It's a hazy out-of-time idyll, even for our hero, who knows perfectly well that this will only last for the week. He ties it all up with a lovely comic bow at the end, when, in a Monty-Pythonish female warble, Lavinia pushes him away and trills, "Better stop, / My husband's coming to collect me today." Breaking his rhyme scheme, his syncopation, completely puncturing his balloon, she appears in her own skin for the first time, and Ray lets the mask slip just enough for us to wonder if she's actually a silly cow. But who cares? It's such a tidy ending! With a cascading embroidery of strings, he pans away, waving a handkerchief in farewell. Nothing will ever spoil the perfection of this little romance. No ties, no regrets -- ah, that's what we all need, isn't it?

Okay, it's not the first song I'd play to try to convert somebody to being a Kinks fan. But this is the sort of stuff that made a Kinks fan of me, for better or worse. What a hopeless case I am.


Beat Girl said...

Holly, the next time your by my way, we need to get a car and go to Ten Chimneys, the Lunt/Fontanne estate. I've been by the piano where Coward held court. It is an enchanted estate in a beautiful setting.

IƱaki said...

Brilliant, pure genius. I agree about the vocals, Ray at his absolute best. I always thought the backing vocals sound amazingly like the Beatles and now you mention it I realized maybe that's because of Your Mother Should Know.

Anonymous said...

Naughty-postcards ho-tel! So very true, all.... Much enjoyed this, Ms. Hughes. You nailed it!
Kindest regards,
Lavinia London XOX
PS. Silly cow, indeed!

Anonymous said...

Haha, very true!

This is in-fact one of the Kinks-songs that made me the fan I am today.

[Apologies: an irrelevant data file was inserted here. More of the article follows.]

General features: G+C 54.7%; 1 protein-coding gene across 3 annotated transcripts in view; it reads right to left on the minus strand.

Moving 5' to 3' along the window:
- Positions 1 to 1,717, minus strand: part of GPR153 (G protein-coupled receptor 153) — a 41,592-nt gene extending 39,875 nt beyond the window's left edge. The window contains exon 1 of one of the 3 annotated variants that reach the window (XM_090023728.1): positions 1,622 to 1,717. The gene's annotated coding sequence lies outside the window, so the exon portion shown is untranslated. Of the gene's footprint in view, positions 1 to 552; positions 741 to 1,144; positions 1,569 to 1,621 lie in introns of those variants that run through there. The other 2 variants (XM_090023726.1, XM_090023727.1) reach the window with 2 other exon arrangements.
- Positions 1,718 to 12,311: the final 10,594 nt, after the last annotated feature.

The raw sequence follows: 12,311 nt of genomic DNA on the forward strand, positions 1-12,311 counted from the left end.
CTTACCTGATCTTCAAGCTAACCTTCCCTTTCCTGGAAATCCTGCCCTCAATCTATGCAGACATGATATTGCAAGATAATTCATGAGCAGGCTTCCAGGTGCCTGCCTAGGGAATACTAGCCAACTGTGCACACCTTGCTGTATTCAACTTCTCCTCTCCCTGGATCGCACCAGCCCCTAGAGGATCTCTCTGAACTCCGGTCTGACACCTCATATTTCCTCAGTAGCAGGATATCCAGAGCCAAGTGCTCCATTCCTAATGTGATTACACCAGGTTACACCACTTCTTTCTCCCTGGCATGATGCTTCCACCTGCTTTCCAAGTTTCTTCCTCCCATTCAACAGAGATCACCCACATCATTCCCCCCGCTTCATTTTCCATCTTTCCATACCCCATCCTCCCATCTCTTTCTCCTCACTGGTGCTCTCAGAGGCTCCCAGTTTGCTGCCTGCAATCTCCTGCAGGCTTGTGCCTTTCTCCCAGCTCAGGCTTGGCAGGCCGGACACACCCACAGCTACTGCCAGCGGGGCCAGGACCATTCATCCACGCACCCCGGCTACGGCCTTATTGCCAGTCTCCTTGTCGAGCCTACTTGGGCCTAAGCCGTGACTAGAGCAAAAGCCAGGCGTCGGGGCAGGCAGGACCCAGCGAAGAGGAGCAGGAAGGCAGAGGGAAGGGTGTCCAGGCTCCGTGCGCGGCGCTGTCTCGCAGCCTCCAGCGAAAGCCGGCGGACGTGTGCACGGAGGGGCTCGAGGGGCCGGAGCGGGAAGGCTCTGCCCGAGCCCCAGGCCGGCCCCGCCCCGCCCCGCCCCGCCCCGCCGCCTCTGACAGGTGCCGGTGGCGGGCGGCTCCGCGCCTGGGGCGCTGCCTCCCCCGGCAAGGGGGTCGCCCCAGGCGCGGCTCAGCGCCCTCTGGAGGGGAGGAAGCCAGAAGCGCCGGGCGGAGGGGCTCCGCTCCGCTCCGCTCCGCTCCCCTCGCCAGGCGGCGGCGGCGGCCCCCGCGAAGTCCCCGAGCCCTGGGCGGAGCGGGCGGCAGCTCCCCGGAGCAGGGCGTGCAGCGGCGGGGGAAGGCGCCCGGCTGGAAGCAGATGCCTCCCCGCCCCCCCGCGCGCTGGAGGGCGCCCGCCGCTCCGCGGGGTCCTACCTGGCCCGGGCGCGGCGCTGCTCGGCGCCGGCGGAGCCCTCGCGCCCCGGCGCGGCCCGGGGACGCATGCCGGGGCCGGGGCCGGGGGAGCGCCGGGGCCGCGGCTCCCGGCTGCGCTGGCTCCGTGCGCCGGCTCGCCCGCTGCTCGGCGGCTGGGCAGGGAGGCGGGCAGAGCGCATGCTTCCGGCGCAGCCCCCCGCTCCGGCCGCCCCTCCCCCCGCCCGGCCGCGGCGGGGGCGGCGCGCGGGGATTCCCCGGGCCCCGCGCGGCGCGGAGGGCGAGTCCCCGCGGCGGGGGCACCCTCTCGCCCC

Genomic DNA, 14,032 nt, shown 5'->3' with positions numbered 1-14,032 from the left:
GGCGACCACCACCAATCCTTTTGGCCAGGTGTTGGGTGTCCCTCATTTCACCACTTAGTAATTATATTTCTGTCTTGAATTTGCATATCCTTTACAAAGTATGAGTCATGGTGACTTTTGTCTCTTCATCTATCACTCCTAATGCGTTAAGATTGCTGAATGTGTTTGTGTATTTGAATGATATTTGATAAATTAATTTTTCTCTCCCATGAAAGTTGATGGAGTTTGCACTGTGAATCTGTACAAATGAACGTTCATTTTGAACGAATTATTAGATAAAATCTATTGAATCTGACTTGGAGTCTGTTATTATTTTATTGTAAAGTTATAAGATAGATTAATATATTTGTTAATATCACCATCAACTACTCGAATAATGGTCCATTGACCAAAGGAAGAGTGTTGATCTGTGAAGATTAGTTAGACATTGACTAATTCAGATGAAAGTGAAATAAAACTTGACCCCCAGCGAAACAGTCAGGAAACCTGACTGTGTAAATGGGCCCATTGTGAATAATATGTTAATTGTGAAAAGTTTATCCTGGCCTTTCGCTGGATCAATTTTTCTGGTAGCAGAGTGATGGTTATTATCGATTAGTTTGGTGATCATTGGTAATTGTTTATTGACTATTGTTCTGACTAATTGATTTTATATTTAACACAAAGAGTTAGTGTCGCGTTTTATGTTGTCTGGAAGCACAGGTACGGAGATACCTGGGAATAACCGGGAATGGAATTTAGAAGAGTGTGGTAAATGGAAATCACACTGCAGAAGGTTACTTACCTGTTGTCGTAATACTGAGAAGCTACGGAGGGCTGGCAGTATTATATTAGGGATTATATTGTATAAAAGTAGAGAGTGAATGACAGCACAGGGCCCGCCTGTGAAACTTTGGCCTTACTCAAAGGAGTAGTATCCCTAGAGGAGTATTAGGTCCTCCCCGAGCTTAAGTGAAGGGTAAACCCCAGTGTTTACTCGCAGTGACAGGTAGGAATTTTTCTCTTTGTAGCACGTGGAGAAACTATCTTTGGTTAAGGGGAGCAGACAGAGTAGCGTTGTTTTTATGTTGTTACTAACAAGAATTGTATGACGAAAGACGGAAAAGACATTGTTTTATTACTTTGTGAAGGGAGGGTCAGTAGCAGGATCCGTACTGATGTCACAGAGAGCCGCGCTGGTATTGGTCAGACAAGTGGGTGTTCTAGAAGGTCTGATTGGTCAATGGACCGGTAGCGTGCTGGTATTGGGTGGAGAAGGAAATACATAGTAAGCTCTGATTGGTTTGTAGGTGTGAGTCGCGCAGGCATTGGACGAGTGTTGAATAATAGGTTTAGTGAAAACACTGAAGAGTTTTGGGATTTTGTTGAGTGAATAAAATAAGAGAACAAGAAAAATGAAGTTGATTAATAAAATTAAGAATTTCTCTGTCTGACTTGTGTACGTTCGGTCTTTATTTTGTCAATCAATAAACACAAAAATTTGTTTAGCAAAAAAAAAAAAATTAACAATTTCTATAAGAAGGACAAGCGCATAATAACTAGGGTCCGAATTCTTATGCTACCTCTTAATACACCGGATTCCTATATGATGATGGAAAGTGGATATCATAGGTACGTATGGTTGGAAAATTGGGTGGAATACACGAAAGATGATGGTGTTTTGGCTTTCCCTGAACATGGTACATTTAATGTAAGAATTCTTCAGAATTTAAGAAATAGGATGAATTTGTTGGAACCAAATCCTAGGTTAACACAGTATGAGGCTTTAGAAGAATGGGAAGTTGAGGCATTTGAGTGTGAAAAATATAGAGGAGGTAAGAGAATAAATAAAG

I don't think it stands out much, but when I play it, I forget this and the song is absolutely brilliant! But I think this is true of any Kinks-song I play to myself, haha!

Anonymous said...

Could not agree more. Brilliant presentation with a priceless melody and interpretation. Well put...

Betty C. said...

I am the same type of hopeless case. And when I try to foist this type of song on semi-Kinks fans, it never works...I feel for you!

It's been a long time since I've visited your blog, but am very happy to see you are still at it.

NickS said...

I have a story that you might appreciate -- not about the Kinks, but "Reverb Thursday" seems like a good excuse to respond to something else that you've posted in the past.

After one of your Greg Trooper posts I decided I should pick up an album of his and got Floating, which I like and have listened to on-and-off for a while. I happened to be looking at the liner notes today and I realized that I had subtly misheard one of the lyrics.

In "Lucky That Way", his lighthearted song about various experiences that he's had, the chorus mentions the one thing missing from the picture, "But for your love, I don't get lucky that way."

I'd listened to it several times and always heard that line as "But for old love, I don't get lucky that way." I loved the idea that there was something distinctive about the quality of loving somebody that you've known for a long while, and had time to age together and that the song identify that experience as something missing from a life full of passion and adventure.

The way he wrote it doesn't seem wrong, though it makes it a much more conventional song, but now I want the song that I heard -- the song about "old love."

Brady said...

this is fantastic. I've never listened to the Kinks. you may have converted me....

Holly A Hughes said...

That's what I'm about, Brady -- converting like-minded souls (of which I sense you are one) to the Kinks universe. Warning: It's a rabbit-hole down which you may crawl for years. But anyone who loves the wit and wisdom of Ben Folds should get the peculiar Kink-y blend of irony and maverick sensibility of which the Kinks are prime exemplars.

Susan Cummings said...

Love your blog. I so seldom find female music lovers who write! Glad to have found you in the blogosphere. :)